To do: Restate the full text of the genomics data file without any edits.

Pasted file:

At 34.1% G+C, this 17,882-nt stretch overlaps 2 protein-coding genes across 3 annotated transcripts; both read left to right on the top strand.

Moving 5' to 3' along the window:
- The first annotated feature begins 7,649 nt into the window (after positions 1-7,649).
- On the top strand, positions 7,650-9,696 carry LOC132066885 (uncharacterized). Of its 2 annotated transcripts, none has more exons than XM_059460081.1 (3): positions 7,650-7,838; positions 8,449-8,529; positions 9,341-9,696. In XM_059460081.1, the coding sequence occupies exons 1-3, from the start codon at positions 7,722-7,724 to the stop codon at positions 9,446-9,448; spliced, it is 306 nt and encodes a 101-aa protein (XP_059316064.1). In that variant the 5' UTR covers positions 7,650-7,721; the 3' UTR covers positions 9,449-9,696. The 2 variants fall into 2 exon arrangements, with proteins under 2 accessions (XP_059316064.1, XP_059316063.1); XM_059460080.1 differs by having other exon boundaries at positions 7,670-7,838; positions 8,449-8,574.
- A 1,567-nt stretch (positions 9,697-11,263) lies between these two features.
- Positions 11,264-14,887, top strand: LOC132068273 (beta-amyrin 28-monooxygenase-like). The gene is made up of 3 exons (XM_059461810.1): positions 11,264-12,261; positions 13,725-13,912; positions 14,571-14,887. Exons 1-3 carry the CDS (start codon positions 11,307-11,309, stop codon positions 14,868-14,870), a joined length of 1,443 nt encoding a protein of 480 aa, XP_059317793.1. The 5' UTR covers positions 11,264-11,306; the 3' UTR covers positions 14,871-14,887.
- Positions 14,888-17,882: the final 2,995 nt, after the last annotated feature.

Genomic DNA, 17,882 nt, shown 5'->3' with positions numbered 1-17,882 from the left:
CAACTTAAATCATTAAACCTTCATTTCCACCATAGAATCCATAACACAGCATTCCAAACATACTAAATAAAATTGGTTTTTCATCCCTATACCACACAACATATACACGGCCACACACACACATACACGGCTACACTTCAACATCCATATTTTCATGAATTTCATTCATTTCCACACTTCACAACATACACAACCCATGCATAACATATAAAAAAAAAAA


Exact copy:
At 34.1% G+C, this 17,882-nt stretch overlaps 2 protein-coding genes across 3 annotated transcripts; both read left to right on the top strand.

Moving 5' to 3' along the window:
- The first annotated feature begins 7,649 nt into the window (after positions 1-7,649).
- On the top strand, positions 7,650-9,696 carry LOC132066885 (uncharacterized). Of its 2 annotated transcripts, none has more exons than XM_059460081.1 (3): positions 7,650-7,838; positions 8,449-8,529; positions 9,341-9,696. In XM_059460081.1, the coding sequence occupies exons 1-3, from the start codon at positions 7,722-7,724 to the stop codon at positions 9,446-9,448; spliced, it is 306 nt and encodes a 101-aa protein (XP_059316064.1). In that variant the 5' UTR covers positions 7,650-7,721; the 3' UTR covers positions 9,449-9,696. The 2 variants fall into 2 exon arrangements, with proteins under 2 accessions (XP_059316064.1, XP_059316063.1); XM_059460080.1 differs by having other exon boundaries at positions 7,670-7,838; positions 8,449-8,574.
- A 1,567-nt stretch (positions 9,697-11,263) lies between these two features.
- Positions 11,264-14,887, top strand: LOC132068273 (beta-amyrin 28-monooxygenase-like). The gene is made up of 3 exons (XM_059461810.1): positions 11,264-12,261; positions 13,725-13,912; positions 14,571-14,887. Exons 1-3 carry the CDS (start codon positions 11,307-11,309, stop codon positions 14,868-14,870), a joined length of 1,443 nt encoding a protein of 480 aa, XP_059317793.1. The 5' UTR covers positions 11,264-11,306; the 3' UTR covers positions 14,871-14,887.
- Positions 14,888-17,882: the final 2,995 nt, after the last annotated feature.

Genomic DNA, 17,882 nt, shown 5'->3' with positions numbered 1-17,882 from the left:
CAACTTAAATCATTAAACCTTCATTTCCACCATAGAATCCATAACACAGCATTCCAAACATACTAAATAAAATTGGTTTTTCATCCCTATACCACACAACATATACACGGCCACACACACACATACACGGCTACACTTCAACATCCATATTTTCATGAATTTCATTCATTTCCACACTTCACAACATACACAACCCATGCATAACATATAAAAAAAAAAA